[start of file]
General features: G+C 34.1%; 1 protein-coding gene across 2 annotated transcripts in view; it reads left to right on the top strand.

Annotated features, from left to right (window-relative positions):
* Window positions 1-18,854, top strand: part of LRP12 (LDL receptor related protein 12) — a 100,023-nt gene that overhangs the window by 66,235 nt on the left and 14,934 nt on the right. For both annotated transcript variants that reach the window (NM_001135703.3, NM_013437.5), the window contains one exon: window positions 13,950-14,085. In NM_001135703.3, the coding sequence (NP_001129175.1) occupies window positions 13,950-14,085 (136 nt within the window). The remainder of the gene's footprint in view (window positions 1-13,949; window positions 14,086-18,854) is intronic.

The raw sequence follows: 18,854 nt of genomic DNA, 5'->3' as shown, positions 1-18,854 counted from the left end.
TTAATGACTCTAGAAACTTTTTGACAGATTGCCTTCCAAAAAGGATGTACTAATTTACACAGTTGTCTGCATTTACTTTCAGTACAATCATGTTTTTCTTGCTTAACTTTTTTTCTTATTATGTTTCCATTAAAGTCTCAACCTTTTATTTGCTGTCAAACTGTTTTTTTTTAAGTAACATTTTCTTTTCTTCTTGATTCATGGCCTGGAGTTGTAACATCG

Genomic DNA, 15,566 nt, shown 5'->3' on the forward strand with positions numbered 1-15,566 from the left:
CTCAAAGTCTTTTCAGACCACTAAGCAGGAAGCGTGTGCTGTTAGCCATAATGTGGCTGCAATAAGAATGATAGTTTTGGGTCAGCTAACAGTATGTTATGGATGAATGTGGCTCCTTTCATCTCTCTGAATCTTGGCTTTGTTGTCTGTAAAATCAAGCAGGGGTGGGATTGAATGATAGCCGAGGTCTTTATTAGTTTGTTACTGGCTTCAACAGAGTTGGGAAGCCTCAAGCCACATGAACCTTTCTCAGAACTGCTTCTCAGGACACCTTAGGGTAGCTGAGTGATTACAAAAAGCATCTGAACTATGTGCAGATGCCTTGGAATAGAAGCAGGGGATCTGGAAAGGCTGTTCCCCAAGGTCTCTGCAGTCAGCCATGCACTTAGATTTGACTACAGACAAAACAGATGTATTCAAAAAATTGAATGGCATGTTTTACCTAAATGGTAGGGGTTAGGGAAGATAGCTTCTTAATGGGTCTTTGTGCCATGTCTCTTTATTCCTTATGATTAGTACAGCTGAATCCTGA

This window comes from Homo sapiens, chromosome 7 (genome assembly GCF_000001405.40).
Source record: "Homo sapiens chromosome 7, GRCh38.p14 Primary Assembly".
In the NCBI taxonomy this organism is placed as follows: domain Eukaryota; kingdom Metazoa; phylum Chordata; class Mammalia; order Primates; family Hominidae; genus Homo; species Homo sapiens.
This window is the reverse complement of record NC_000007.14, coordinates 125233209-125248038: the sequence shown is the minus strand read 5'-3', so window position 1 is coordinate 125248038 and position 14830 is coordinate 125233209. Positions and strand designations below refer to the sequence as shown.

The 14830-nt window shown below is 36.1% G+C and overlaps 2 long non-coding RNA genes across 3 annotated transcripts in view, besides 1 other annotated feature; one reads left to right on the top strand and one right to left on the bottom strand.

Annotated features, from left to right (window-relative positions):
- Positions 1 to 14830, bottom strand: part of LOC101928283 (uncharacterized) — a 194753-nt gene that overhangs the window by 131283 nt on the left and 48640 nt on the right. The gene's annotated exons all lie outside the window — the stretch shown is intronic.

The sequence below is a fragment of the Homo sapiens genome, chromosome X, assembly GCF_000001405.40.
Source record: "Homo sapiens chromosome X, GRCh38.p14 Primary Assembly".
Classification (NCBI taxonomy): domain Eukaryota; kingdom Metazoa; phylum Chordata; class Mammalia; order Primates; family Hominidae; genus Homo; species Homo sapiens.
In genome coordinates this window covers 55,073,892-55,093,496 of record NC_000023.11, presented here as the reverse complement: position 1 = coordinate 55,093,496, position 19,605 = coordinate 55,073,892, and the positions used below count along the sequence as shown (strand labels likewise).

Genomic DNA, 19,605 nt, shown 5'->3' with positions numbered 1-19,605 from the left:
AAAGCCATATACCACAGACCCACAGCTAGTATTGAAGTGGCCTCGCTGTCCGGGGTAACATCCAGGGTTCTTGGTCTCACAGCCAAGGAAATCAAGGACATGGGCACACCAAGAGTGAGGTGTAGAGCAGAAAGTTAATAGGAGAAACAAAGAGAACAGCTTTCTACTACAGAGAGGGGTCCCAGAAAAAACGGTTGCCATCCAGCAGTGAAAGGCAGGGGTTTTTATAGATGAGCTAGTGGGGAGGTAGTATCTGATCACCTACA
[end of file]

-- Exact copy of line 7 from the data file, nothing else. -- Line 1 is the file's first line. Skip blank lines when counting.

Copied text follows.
CTCAAAGTCTTTTCAGACCACTAAGCAGGAAGCGTGTGCTGTTAGCCATAATGTGGCTGCAATAAGAATGATAGTTTTGGGTCAGCTAACAGTATGTTATGGATGAATGTGGCTCCTTTCATCTCTCTGAATCTTGGCTTTGTTGTCTGTAAAATCAAGCAGGGGTGGGATTGAATGATAGCCGAGGTCTTTATTAGTTTGTTACTGGCTTCAACAGAGTTGGGAAGCCTCAAGCCACATGAACCTTTCTCAGAACTGCTTCTCAGGACACCTTAGGGTAGCTGAGTGATTACAAAAAGCATCTGAACTATGTGCAGATGCCTTGGAATAGAAGCAGGGGATCTGGAAAGGCTGTTCCCCAAGGTCTCTGCAGTCAGCCATGCACTTAGATTTGACTACAGACAAAACAGATGTATTCAAAAAATTGAATGGCATGTTTTACCTAAATGGTAGGGGTTAGGGAAGATAGCTTCTTAATGGGTCTTTGTGCCATGTCTCTTTATTCCTTATGATTAGTACAGCTGAATCCTGA